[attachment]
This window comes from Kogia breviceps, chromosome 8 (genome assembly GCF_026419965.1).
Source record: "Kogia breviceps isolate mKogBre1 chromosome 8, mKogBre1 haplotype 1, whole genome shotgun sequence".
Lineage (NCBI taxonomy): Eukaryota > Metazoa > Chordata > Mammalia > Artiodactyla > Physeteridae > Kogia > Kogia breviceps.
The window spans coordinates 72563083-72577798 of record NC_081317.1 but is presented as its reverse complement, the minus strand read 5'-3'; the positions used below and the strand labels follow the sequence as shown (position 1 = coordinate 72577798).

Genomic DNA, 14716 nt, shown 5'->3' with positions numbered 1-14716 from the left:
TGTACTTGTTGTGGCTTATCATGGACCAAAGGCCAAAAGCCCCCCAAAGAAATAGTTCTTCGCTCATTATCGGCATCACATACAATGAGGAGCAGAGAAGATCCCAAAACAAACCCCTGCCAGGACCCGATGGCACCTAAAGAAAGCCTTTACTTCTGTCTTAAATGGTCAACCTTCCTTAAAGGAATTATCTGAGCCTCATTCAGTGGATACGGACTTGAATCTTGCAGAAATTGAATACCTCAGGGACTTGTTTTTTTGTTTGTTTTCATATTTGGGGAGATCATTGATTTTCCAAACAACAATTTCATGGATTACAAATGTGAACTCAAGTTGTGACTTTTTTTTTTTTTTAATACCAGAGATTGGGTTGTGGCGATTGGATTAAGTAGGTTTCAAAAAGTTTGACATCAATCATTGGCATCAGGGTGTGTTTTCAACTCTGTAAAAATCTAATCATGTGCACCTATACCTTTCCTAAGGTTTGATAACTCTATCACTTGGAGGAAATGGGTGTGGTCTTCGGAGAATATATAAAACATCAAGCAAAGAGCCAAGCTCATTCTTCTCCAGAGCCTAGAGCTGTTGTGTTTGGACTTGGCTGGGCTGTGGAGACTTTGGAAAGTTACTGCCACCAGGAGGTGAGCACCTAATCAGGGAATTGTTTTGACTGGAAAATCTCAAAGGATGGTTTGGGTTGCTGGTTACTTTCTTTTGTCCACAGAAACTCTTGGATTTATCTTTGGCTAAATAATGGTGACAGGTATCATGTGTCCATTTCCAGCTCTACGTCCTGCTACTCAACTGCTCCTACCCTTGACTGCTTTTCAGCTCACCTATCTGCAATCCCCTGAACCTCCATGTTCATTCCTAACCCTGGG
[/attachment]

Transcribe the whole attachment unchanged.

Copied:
This window comes from Kogia breviceps, chromosome 8 (genome assembly GCF_026419965.1).
Source record: "Kogia breviceps isolate mKogBre1 chromosome 8, mKogBre1 haplotype 1, whole genome shotgun sequence".
Lineage (NCBI taxonomy): Eukaryota > Metazoa > Chordata > Mammalia > Artiodactyla > Physeteridae > Kogia > Kogia breviceps.
The window spans coordinates 72563083-72577798 of record NC_081317.1 but is presented as its reverse complement, the minus strand read 5'-3'; the positions used below and the strand labels follow the sequence as shown (position 1 = coordinate 72577798).

Genomic DNA, 14716 nt, shown 5'->3' with positions numbered 1-14716 from the left:
TGTACTTGTTGTGGCTTATCATGGACCAAAGGCCAAAAGCCCCCCAAAGAAATAGTTCTTCGCTCATTATCGGCATCACATACAATGAGGAGCAGAGAAGATCCCAAAACAAACCCCTGCCAGGACCCGATGGCACCTAAAGAAAGCCTTTACTTCTGTCTTAAATGGTCAACCTTCCTTAAAGGAATTATCTGAGCCTCATTCAGTGGATACGGACTTGAATCTTGCAGAAATTGAATACCTCAGGGACTTGTTTTTTTGTTTGTTTTCATATTTGGGGAGATCATTGATTTTCCAAACAACAATTTCATGGATTACAAATGTGAACTCAAGTTGTGACTTTTTTTTTTTTTTAATACCAGAGATTGGGTTGTGGCGATTGGATTAAGTAGGTTTCAAAAAGTTTGACATCAATCATTGGCATCAGGGTGTGTTTTCAACTCTGTAAAAATCTAATCATGTGCACCTATACCTTTCCTAAGGTTTGATAACTCTATCACTTGGAGGAAATGGGTGTGGTCTTCGGAGAATATATAAAACATCAAGCAAAGAGCCAAGCTCATTCTTCTCCAGAGCCTAGAGCTGTTGTGTTTGGACTTGGCTGGGCTGTGGAGACTTTGGAAAGTTACTGCCACCAGGAGGTGAGCACCTAATCAGGGAATTGTTTTGACTGGAAAATCTCAAAGGATGGTTTGGGTTGCTGGTTACTTTCTTTTGTCCACAGAAACTCTTGGATTTATCTTTGGCTAAATAATGGTGACAGGTATCATGTGTCCATTTCCAGCTCTACGTCCTGCTACTCAACTGCTCCTACCCTTGACTGCTTTTCAGCTCACCTATCTGCAATCCCCTGAACCTCCATGTTCATTCCTAACCCTGGG